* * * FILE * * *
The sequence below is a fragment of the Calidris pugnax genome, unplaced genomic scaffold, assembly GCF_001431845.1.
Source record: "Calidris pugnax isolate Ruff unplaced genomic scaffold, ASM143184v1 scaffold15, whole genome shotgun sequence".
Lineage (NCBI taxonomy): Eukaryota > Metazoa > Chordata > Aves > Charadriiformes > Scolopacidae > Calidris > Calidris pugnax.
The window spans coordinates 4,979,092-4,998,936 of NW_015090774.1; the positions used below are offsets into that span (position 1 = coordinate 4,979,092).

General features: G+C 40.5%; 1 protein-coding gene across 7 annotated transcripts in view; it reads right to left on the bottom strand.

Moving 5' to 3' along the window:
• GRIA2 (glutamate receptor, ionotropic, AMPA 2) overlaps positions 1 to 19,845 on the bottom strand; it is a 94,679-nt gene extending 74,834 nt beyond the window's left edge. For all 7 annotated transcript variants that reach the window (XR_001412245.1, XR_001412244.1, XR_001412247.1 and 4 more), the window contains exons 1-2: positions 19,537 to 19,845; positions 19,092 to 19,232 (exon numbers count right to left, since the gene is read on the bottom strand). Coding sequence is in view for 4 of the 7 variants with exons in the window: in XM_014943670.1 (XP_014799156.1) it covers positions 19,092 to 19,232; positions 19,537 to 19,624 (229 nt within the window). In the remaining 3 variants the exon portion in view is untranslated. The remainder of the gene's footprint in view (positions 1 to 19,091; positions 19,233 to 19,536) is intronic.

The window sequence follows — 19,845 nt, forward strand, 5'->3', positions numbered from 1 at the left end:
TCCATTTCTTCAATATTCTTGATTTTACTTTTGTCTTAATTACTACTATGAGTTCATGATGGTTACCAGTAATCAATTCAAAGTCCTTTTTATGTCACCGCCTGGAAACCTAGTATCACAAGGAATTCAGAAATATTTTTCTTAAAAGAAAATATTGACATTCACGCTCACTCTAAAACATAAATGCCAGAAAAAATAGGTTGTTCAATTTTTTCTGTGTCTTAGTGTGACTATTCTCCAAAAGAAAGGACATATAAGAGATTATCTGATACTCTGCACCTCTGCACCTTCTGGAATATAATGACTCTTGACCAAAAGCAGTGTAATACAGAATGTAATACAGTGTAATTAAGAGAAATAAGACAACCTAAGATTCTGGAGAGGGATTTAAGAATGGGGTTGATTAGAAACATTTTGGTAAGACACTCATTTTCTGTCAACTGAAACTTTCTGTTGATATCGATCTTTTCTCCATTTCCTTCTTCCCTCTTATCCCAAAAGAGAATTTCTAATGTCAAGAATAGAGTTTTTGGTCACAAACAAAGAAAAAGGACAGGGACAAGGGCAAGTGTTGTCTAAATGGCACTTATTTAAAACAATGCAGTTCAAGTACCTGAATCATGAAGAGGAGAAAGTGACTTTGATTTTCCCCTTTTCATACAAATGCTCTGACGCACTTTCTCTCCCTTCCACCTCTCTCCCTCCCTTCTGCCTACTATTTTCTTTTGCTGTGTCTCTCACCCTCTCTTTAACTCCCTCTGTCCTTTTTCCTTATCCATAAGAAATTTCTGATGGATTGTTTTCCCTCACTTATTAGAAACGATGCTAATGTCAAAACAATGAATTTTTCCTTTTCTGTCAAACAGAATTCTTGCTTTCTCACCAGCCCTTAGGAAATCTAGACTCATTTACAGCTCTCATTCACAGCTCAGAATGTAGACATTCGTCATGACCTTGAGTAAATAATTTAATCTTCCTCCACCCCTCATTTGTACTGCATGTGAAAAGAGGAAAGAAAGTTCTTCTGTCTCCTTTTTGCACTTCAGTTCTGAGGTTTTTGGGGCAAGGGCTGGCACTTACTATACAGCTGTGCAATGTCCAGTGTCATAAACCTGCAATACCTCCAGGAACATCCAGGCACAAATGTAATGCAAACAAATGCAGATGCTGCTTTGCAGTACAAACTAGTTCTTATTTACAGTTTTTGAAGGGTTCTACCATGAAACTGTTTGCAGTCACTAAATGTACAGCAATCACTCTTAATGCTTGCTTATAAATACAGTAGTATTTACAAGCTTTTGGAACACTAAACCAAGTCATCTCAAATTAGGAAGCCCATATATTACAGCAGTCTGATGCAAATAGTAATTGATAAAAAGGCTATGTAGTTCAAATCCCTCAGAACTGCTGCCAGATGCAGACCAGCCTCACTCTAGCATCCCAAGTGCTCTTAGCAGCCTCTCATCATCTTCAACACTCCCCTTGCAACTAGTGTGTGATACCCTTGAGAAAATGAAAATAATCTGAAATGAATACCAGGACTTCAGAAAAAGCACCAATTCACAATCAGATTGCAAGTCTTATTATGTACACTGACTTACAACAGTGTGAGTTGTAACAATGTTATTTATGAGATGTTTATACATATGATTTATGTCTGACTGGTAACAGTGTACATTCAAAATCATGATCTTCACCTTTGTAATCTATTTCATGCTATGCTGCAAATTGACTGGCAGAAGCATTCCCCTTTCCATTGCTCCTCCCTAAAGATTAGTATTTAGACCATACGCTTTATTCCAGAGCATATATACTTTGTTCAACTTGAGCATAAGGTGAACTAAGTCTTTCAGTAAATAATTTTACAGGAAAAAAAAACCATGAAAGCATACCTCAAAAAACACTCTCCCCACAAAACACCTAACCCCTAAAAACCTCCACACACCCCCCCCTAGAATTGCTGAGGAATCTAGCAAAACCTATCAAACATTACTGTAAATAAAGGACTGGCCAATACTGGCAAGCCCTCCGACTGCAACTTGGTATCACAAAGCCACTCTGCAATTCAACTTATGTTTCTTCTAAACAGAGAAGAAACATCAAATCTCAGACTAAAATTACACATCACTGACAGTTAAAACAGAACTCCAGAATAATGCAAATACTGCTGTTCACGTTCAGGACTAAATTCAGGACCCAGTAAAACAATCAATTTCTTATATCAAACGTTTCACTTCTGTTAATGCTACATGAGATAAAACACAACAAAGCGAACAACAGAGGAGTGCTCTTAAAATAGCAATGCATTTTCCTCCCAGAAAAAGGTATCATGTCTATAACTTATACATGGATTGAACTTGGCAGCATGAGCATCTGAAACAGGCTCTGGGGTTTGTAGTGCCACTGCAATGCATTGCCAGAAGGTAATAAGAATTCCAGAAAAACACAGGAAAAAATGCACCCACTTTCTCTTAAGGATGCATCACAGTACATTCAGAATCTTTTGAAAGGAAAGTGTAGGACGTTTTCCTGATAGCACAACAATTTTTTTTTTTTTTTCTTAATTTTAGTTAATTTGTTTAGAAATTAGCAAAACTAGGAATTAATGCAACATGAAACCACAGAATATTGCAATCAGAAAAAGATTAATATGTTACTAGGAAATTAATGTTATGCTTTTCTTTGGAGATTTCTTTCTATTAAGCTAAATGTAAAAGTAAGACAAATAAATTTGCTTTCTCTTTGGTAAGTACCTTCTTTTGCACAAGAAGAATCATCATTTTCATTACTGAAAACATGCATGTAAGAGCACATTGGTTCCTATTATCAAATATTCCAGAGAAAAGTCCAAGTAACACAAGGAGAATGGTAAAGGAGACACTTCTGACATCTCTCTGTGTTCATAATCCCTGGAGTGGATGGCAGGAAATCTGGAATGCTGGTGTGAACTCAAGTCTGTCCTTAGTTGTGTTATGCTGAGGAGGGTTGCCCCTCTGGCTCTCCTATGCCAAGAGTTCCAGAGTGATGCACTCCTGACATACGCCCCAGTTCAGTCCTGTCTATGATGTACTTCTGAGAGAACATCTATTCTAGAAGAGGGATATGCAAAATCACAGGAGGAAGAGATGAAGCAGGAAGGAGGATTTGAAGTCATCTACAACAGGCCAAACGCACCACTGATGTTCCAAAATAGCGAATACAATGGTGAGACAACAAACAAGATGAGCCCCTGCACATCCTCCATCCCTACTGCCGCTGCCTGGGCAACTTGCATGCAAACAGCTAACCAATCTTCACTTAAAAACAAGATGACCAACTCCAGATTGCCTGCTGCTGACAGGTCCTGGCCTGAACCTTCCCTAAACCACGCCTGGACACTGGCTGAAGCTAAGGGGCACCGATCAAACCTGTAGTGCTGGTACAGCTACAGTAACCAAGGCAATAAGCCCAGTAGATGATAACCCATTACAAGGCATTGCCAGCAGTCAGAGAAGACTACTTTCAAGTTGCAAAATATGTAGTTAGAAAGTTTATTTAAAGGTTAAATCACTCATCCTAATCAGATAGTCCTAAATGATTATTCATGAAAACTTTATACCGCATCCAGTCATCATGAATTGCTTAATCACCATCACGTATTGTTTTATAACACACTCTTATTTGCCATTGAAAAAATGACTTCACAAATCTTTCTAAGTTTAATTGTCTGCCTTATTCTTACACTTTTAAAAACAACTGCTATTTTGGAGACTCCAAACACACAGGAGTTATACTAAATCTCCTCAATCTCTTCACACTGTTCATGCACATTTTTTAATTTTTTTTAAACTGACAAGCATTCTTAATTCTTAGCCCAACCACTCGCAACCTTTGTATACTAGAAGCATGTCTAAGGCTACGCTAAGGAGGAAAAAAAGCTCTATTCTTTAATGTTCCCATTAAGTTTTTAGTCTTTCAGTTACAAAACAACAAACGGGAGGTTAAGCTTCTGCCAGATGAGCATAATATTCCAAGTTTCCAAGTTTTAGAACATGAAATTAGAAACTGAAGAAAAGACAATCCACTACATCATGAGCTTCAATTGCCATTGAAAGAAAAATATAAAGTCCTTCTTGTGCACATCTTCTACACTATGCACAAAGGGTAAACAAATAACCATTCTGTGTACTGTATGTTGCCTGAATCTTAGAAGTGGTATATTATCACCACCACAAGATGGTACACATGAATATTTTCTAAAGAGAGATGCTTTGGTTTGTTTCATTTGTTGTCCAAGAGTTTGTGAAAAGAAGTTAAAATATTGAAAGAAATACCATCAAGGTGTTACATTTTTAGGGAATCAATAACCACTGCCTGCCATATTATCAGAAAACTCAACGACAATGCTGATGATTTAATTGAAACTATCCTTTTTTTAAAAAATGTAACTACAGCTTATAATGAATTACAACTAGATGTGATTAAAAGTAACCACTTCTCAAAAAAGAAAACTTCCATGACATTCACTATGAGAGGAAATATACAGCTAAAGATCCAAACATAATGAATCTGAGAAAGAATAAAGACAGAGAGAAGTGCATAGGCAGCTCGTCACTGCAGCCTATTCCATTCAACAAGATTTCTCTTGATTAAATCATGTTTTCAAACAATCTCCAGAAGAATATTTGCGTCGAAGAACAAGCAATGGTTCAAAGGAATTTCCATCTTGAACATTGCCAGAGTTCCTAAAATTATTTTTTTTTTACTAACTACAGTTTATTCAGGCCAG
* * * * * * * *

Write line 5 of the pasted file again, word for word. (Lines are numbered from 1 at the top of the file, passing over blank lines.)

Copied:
General features: G+C 40.5%; 1 protein-coding gene across 7 annotated transcripts in view; it reads right to left on the bottom strand.